Could Hovering Buildings be the Future of Sustainability?
If Arx Pax, a cutting-edge technology firm led by Greg and Jill Henderson, has its way, levitating objects could become a common sight. The team is developing what they call Magnetic Field Architecture (MFA), a technology which controls electromagnetic energy to make objects hover, and at the several months ago, they used it to produce Hendo Hover, a hoverboard capable of carrying a person. While the fact that Arx Pax was able to produce a hoverboard is fascinating, the technology could have much more serious applications: as an architect, Greg Henderson envisions that one day MFA technology could be used in buildings to produce sustainable structures which can better survive earthquakes and other natural disasters. Is this goal realistic?
New York-based studio Dror has unveiled design concepts for three new residential buildings in New York City. The imagined buildings, spread throughout lower Manhattan, are based on the studio’s idea to “disrupt conventional building design by rethinking structure, where beauty and efficiency result from an imaginative, clever framework.”
Learn more about each of the plans, after the break.
The Getty Foundation has selected 14 modernist buildings from across the globe to receive grants under its Keeping It Modern initiative, which seeks to help conserve 20th century architecture by putting a focus on conservation planning and research.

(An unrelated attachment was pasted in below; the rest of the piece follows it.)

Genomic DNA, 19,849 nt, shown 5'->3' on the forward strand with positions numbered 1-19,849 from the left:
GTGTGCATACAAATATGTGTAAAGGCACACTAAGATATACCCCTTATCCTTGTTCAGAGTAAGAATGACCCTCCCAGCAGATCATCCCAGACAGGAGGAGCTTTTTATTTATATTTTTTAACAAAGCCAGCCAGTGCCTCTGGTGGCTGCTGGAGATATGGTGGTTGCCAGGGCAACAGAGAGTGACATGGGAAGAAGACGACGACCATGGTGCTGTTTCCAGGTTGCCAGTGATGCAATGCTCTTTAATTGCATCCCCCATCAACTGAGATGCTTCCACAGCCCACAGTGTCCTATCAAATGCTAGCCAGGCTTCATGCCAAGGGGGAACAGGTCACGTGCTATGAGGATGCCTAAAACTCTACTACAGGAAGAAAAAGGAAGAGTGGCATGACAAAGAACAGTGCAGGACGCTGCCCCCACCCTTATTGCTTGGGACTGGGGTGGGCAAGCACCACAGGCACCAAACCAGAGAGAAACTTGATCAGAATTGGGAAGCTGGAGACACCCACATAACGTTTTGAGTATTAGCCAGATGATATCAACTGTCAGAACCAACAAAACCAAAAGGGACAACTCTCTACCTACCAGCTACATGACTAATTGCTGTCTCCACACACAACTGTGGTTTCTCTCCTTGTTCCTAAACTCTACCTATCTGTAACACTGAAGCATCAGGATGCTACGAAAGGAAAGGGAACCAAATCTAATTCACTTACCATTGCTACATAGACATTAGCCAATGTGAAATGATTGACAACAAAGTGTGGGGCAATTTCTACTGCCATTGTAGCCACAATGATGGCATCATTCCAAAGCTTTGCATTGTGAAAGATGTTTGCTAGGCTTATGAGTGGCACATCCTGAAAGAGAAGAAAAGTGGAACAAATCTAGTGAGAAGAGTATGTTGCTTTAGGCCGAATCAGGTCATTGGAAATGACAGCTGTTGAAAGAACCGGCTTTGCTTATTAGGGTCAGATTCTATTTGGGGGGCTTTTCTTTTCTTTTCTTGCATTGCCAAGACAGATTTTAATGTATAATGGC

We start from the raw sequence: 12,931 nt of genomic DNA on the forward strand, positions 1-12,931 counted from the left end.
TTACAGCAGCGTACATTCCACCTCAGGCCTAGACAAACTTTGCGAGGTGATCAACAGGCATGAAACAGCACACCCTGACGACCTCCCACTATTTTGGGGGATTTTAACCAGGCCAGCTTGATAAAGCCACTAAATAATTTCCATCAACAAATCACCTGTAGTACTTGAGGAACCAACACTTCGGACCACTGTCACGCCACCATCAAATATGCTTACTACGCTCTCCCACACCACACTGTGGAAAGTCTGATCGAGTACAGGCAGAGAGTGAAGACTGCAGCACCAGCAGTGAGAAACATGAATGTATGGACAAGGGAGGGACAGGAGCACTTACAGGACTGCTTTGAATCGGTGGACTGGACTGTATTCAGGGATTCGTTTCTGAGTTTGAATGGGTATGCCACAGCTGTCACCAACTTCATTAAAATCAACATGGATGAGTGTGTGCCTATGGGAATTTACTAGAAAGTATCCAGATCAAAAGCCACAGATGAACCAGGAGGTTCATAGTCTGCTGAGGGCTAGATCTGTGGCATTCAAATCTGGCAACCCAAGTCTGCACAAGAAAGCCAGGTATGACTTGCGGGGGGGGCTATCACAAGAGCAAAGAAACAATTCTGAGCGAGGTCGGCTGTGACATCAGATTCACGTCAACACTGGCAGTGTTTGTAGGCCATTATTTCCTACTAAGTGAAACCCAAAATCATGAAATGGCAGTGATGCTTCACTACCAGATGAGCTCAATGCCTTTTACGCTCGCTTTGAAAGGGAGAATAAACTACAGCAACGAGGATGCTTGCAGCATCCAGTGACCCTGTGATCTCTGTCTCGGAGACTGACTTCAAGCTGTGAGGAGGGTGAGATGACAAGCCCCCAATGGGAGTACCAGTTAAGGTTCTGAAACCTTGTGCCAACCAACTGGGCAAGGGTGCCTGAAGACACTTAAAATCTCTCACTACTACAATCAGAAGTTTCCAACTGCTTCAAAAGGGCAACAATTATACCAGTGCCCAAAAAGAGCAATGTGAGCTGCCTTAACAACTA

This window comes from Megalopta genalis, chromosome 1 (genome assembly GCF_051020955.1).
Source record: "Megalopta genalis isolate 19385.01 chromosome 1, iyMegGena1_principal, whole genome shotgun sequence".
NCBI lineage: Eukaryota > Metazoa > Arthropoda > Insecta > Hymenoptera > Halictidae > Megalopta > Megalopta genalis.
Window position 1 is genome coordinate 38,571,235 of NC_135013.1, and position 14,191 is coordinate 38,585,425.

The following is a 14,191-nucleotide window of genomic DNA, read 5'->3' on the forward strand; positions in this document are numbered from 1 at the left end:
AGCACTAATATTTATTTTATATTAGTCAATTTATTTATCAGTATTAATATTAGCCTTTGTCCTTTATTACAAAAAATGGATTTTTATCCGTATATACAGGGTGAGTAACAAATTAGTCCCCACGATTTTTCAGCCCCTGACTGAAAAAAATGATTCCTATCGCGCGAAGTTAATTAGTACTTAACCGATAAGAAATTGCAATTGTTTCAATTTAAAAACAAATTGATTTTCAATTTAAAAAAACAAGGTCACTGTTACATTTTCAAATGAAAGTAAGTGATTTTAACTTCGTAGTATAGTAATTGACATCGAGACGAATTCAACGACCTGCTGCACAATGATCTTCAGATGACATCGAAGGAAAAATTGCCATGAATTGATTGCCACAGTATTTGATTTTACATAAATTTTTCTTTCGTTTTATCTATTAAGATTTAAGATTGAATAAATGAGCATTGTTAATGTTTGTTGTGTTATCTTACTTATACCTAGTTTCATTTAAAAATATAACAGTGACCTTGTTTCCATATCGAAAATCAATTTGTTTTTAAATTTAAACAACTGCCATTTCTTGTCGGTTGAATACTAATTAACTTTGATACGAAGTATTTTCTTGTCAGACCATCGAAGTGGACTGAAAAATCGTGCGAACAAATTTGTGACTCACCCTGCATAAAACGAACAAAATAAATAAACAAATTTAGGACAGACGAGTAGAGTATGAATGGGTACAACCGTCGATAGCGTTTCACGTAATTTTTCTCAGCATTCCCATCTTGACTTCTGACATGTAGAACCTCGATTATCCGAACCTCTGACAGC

“The use of concrete, while visually striking and radical for its time, has created a unique set of challenges for conserving some of the world’s most important modernist structures. Our new grants offer an excellent opportunity to advance research and conservation practices for this material. The accumulated knowledge that will result from the projects will be of tremendous benefit to the field," states the Getty Foundation.
View all 14 projects, after the break.
The winning projects of the Boston Living with Water competition have been announced. The competition “sought design solutions envisioning a beautiful, vibrant, and resilient Boston that is prepared for end-of-the-century climate conditions and rising sea levels.” Out of 50 teams, three were selected, each for separate sites—one for a building, one for a neighborhood, and one for a significant piece of city infrastructure—in addition to one honorable mention. Each of the winners will receive a $13,000 prize funded by the Massachusetts Office of Coastal Zone Management and the Barr Foundation.
The Boston Living with Water competition was organized by the City of Boston, The Boston Harbor Association, the Boston Redevelopment Authority, and the Boston Society of Architects. As Mayor Martin J. Walsh honored the winners, he noted that “competition ideas and strategies are already informing Boston’s future, including revisions to building plans and zoning codes, and influencing ‘Imagine Boston 2030.’” Winning projects will be on display at BSA Space through June 2015. Learn more about the winners, after the break.
The Bruges City Council has selected West 8 + Snoeck & Partners, in partnership with Atelier Roland-Jéol, as the winners of a competition to design the ‘t Zand, also known as Het Zand Square, in Bruges, Belgium.
The 8,500-square-meter historic square has remained unchanged for the past 30 years, and the Council felt that an update was duly needed. In January, five out of 20 designs were shortlisted, and on June 16, the winner was chosen at a presentation before a jury of City Council representatives and external experts.